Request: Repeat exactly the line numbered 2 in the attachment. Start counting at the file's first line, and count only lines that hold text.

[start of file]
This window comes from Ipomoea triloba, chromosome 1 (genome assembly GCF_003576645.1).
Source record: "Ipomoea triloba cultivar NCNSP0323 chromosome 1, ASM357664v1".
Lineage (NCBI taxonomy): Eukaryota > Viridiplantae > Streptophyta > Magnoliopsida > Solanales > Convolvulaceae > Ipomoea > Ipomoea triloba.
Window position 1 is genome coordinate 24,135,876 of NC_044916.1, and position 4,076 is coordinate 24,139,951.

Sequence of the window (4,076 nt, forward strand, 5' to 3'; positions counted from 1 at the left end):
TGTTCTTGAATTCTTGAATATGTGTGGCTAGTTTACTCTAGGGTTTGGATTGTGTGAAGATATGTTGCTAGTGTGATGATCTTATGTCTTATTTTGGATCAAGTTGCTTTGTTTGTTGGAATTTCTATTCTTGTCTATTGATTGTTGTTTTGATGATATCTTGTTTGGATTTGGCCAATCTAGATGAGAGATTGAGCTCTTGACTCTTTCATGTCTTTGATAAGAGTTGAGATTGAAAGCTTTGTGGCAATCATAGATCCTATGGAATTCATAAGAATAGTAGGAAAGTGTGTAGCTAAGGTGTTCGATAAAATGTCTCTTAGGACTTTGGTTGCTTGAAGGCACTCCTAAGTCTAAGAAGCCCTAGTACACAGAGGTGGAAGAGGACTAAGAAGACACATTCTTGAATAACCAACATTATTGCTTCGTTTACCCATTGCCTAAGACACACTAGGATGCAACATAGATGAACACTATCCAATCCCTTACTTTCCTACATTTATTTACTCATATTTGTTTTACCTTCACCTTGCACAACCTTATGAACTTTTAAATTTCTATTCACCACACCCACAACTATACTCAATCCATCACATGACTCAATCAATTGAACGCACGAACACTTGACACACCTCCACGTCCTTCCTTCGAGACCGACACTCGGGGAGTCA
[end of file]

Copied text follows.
Source record: "Ipomoea triloba cultivar NCNSP0323 chromosome 1, ASM357664v1".